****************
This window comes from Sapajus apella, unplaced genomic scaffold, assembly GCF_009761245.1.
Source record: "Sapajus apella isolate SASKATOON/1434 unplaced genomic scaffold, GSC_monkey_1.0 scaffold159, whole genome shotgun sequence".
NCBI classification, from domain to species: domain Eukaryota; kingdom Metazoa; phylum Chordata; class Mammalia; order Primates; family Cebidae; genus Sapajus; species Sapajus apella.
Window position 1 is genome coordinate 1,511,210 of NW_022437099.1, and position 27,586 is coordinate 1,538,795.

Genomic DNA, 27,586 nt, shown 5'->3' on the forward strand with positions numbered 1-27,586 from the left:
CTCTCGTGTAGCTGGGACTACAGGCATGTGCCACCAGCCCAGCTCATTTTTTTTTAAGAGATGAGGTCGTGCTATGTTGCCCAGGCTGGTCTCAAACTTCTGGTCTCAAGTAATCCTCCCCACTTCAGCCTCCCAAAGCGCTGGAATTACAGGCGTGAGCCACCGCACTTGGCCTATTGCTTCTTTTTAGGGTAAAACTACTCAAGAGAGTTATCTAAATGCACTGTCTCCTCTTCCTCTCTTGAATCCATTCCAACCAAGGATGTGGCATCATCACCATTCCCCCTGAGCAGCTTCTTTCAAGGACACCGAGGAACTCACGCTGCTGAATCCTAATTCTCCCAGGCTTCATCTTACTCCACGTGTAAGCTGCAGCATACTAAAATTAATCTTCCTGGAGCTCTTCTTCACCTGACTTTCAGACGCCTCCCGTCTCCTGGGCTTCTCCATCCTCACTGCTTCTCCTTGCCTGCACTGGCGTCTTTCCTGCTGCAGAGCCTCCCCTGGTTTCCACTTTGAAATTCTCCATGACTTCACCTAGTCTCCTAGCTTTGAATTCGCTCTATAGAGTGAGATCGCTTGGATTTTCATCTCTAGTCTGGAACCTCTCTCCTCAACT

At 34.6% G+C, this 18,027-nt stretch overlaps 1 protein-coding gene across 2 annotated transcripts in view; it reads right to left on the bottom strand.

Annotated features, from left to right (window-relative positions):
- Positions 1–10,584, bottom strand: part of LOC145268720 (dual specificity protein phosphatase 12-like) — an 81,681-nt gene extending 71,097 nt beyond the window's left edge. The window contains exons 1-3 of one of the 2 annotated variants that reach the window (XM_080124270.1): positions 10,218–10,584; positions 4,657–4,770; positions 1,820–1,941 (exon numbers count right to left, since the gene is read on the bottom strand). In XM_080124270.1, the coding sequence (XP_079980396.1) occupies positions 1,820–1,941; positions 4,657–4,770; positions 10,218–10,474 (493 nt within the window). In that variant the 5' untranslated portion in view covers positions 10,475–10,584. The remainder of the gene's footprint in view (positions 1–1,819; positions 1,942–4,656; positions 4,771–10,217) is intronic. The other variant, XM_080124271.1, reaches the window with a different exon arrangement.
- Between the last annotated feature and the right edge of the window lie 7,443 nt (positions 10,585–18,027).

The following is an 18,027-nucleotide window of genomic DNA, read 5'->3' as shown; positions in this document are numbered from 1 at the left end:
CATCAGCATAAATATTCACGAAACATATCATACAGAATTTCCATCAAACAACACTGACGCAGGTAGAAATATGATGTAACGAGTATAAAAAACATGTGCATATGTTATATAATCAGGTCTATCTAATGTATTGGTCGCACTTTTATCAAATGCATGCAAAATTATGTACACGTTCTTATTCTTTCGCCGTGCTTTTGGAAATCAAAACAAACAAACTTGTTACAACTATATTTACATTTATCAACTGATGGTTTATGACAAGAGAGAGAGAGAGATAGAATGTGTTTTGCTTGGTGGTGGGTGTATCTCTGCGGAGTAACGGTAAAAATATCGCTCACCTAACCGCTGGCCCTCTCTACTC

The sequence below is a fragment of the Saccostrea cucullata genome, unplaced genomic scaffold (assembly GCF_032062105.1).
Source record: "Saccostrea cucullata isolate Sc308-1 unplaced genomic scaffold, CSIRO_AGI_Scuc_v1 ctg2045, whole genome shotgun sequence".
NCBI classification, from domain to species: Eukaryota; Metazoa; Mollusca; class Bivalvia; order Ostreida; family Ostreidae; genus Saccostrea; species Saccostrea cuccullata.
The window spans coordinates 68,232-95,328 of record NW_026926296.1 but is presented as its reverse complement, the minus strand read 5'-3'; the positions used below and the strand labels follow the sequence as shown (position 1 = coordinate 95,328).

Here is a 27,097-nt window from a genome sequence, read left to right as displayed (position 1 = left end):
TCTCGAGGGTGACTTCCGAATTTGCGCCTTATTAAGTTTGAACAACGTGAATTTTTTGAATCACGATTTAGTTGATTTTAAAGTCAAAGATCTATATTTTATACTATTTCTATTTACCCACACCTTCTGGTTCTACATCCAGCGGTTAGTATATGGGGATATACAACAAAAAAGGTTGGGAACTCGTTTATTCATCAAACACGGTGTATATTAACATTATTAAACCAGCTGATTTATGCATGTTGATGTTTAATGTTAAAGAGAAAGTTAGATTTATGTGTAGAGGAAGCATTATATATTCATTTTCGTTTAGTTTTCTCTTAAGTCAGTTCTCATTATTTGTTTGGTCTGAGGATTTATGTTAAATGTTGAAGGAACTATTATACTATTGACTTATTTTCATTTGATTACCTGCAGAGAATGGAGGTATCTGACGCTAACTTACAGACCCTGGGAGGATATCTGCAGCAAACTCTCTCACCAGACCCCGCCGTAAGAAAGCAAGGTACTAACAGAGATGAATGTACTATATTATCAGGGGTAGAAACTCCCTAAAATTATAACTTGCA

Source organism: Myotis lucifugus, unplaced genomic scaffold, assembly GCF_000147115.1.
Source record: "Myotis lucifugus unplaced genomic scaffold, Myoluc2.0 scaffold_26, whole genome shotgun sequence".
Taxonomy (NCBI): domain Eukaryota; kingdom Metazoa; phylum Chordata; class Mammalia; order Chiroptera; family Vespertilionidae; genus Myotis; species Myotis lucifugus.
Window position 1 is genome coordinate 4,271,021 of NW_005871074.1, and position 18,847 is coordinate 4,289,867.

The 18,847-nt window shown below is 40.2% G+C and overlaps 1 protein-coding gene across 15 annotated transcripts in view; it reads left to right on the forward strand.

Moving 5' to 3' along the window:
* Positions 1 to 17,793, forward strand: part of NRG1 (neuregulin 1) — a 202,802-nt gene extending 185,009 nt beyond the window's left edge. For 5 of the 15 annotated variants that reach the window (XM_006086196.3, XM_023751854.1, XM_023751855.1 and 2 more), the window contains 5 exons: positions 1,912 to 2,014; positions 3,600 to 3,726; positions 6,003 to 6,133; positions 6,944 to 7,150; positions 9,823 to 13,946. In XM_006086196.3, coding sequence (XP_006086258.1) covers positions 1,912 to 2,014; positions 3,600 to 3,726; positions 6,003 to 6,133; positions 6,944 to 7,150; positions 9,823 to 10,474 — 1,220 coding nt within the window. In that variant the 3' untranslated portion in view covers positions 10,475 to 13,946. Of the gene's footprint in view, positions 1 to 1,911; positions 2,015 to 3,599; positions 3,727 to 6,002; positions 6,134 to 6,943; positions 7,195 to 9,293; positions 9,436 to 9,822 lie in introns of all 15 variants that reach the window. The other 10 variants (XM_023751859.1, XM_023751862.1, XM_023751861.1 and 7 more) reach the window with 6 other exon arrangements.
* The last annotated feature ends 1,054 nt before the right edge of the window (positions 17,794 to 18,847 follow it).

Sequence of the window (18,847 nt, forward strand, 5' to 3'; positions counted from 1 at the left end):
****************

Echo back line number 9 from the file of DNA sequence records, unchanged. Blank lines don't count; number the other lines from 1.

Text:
- Positions 1–10,584, bottom strand: part of LOC145268720 (dual specificity protein phosphatase 12-like) — an 81,681-nt gene extending 71,097 nt beyond the window's left edge. The window contains exons 1-3 of one of the 2 annotated variants that reach the window (XM_080124270.1): positions 10,218–10,584; positions 4,657–4,770; positions 1,820–1,941 (exon numbers count right to left, since the gene is read on the bottom strand). In XM_080124270.1, the coding sequence (XP_079980396.1) occupies positions 1,820–1,941; positions 4,657–4,770; positions 10,218–10,474 (493 nt within the window). In that variant the 5' untranslated portion in view covers positions 10,475–10,584. The remainder of the gene's footprint in view (positions 1–1,819; positions 1,942–4,656; positions 4,771–10,217) is intronic. The other variant, XM_080124271.1, reaches the window with a different exon arrangement.